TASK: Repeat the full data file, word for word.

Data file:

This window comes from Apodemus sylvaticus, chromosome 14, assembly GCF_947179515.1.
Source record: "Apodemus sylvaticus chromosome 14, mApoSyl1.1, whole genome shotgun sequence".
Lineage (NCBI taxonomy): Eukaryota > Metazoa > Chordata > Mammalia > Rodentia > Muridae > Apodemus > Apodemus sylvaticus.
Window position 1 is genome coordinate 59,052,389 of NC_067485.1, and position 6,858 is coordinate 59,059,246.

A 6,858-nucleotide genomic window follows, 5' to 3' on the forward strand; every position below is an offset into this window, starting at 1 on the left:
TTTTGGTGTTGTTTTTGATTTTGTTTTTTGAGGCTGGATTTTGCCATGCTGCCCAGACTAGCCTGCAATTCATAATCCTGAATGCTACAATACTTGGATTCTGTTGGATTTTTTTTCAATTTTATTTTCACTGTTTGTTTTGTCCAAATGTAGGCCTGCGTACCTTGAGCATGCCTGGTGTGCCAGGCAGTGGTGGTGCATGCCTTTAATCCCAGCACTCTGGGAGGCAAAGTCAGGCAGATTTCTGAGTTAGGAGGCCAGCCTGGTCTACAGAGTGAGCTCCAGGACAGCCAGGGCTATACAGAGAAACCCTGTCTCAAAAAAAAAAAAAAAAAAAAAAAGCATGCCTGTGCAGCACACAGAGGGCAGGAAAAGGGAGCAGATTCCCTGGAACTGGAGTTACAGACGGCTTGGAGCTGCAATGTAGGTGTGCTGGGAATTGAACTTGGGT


This window comes from Apodemus sylvaticus, chromosome 14, assembly GCF_947179515.1.
Source record: "Apodemus sylvaticus chromosome 14, mApoSyl1.1, whole genome shotgun sequence".
Lineage (NCBI taxonomy): Eukaryota > Metazoa > Chordata > Mammalia > Rodentia > Muridae > Apodemus > Apodemus sylvaticus.
Window position 1 is genome coordinate 59,052,389 of NC_067485.1, and position 6,858 is coordinate 59,059,246.

A 6,858-nucleotide genomic window follows, 5' to 3' on the forward strand; every position below is an offset into this window, starting at 1 on the left:
TTTTGGTGTTGTTTTTGATTTTGTTTTTTGAGGCTGGATTTTGCCATGCTGCCCAGACTAGCCTGCAATTCATAATCCTGAATGCTACAATACTTGGATTCTGTTGGATTTTTTTTCAATTTTATTTTCACTGTTTGTTTTGTCCAAATGTAGGCCTGCGTACCTTGAGCATGCCTGGTGTGCCAGGCAGTGGTGGTGCATGCCTTTAATCCCAGCACTCTGGGAGGCAAAGTCAGGCAGATTTCTGAGTTAGGAGGCCAGCCTGGTCTACAGAGTGAGCTCCAGGACAGCCAGGGCTATACAGAGAAACCCTGTCTCAAAAAAAAAAAAAAAAAAAAAAAGCATGCCTGTGCAGCACACAGAGGGCAGGAAAAGGGAGCAGATTCCCTGGAACTGGAGTTACAGACGGCTTGGAGCTGCAATGTAGGTGTGCTGGGAATTGAACTTGGGT